I was expecting the shape to be (1,3) when I sum along axis=0 i.e. rows. But the shape remains same in both cases. Why is that?
>>> arr = np.arange(9).reshape(3,3) >>> arr array([[0, 1, 2], [3, 4, 5], [6, 7, 8]]) >>> arr.sum(1) array([ 3, 12, 21]) >>> arr.sum(1).shape (3,) >>> arr.sum(0) array([ 9, 12, 15]) >>> arr.sum(0).shape (3,)Answer1:
An array with the same shape as
a, with the <strong>specified axis removed</strong>.
With one axis removed in both cases, you are left with a singleton tuple.
<em>2 axes - 1 specified axis = 1 axis</em>
True in both gives different shapes, retaining all the axes in the original array with a corresponding change of length along the specified axis:
>>> arr.sum(axis=0, keepdims=True) array([[ 9, 12, 15]]) >>> arr.sum(axis=1, keepdims=True) array([[ 3], , ])Answer2:
Because summing along the axis of a ND array yields a (N-1)D array. This makes sense if you consider that
np.sum([1,2,3]) == 6 # a 0D 'array'
If you want to turn your
arr.sum(1) into a
(1, 3) or
(3, 1) 2D array, then use
s = arr.sum(0)[np.newaxis, :] # (1, 3)
s = arr.sum(1)[:, np.newaxis] # (3, 1)Answer3:
According to <a href="https://docs.scipy.org/doc/numpy-1.13.0/reference/generated/numpy.sum.html" rel="nofollow">the documentation</a> this is what you'll get:<blockquote>
sum_along_axis : ndarray
An array with the same shape as a, with the specified axis removed. If a is a 0-d array, or if axis is None, a scalar is returned. If an output array is specified, a reference to out is returned.</blockquote>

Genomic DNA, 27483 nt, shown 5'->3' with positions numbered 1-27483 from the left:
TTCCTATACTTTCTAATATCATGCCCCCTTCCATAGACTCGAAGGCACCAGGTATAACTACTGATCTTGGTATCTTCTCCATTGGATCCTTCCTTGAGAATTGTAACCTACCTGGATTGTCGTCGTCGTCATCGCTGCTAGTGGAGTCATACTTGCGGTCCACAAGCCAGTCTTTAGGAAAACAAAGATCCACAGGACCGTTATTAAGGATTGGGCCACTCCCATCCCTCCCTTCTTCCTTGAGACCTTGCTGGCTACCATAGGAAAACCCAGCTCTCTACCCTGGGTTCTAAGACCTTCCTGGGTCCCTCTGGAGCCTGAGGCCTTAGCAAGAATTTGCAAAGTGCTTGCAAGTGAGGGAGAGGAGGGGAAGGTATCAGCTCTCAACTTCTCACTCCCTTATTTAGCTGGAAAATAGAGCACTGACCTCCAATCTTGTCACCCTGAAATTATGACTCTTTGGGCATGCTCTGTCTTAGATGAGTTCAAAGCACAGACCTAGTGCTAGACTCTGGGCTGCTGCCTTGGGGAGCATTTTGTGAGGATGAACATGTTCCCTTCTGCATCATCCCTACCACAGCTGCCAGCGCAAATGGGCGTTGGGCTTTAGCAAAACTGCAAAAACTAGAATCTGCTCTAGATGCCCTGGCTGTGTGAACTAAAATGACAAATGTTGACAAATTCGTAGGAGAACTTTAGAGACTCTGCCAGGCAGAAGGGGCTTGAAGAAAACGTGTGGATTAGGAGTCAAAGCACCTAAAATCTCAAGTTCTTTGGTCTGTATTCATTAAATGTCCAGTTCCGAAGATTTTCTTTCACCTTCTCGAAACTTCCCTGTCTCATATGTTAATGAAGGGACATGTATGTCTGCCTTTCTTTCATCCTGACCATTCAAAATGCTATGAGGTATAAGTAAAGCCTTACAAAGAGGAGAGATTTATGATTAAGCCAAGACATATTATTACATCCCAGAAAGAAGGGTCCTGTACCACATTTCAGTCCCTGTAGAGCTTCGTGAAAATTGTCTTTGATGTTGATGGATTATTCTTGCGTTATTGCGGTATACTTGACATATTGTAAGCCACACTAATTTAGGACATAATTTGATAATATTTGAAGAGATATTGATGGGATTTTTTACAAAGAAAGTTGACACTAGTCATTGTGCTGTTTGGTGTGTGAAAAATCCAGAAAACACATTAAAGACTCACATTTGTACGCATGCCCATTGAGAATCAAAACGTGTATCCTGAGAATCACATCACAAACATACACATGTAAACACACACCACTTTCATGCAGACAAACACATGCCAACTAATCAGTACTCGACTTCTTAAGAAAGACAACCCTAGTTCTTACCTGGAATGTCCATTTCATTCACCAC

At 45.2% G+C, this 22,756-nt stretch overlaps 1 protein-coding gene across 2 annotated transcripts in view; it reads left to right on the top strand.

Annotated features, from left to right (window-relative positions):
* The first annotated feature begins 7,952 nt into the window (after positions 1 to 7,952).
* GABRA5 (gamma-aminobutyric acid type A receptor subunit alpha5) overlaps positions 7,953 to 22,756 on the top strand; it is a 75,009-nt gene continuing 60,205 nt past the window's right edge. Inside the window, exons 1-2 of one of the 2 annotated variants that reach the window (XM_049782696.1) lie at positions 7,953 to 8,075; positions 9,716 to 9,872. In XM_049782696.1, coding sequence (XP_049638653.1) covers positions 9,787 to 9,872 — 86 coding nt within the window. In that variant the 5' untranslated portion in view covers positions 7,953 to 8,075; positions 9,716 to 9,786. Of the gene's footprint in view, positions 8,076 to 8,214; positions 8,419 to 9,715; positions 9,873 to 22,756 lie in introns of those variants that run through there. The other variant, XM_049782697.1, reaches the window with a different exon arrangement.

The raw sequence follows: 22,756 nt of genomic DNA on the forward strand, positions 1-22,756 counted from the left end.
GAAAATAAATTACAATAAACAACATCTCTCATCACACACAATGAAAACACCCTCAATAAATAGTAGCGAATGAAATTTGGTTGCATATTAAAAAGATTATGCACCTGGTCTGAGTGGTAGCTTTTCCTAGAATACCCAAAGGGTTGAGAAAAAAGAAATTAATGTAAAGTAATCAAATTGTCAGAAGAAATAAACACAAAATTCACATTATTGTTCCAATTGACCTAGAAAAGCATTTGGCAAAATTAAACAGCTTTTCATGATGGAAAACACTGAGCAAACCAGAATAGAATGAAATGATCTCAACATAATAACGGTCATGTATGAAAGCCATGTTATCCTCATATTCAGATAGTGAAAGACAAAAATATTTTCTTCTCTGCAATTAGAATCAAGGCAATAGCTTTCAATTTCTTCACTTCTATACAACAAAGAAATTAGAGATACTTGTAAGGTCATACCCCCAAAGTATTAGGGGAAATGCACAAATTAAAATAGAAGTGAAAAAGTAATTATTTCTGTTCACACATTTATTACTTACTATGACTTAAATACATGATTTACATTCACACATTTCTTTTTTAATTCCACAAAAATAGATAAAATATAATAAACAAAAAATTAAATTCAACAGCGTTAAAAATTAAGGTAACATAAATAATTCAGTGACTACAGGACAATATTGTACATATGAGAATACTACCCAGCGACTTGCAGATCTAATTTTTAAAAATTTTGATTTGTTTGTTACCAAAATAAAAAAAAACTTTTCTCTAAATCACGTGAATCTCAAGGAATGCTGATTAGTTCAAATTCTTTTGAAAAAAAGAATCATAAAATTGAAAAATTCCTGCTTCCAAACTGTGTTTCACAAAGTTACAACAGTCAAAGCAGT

The shape of
arr is indeed
(3,3) and is two-dimensional. If you remove one axis you'll be left with a shape of
(3,) - which is one-dimensional.
An array with shape
(1,3) still has two axes.
numpy.arrays have a logic which is not the same than Matlab or even mathematics. From <a href="https://docs.scipy.org/doc/numpy-dev/user/numpy-for-matlab-users.html" rel="nofollow">here</a> :
Handling of vectors (one-dimensional arrays) For array, the vector shapes 1xN, Nx1, and N are all different things. Operations like A[:,1] return a one-dimensional array of shape N, not a two-dimensional array of shape Nx1. Transpose on a one-dimensional array does nothing.</blockquote>
Numpy story began not with linear algebra, so a one dimension object is always <em>horizontal</em>, cannot be transposed, an so on. It is confusing first time with a different background, but with a lot advantages in other fields. in numpy 2-dim arrays are lines (dim0) of columns(dim1), like for matrix, but selecting a line or a column return always ... a line !
As an example :
In : m=np.arange(6).reshape(3,2) In : m Out: array([[0, 1], [2, 3], [4, 5]]) In : m[0,:] Out: array([0, 1]) In : m[:,0] Out: array([0, 2, 4])
This convention accepted, nothing is very difficult.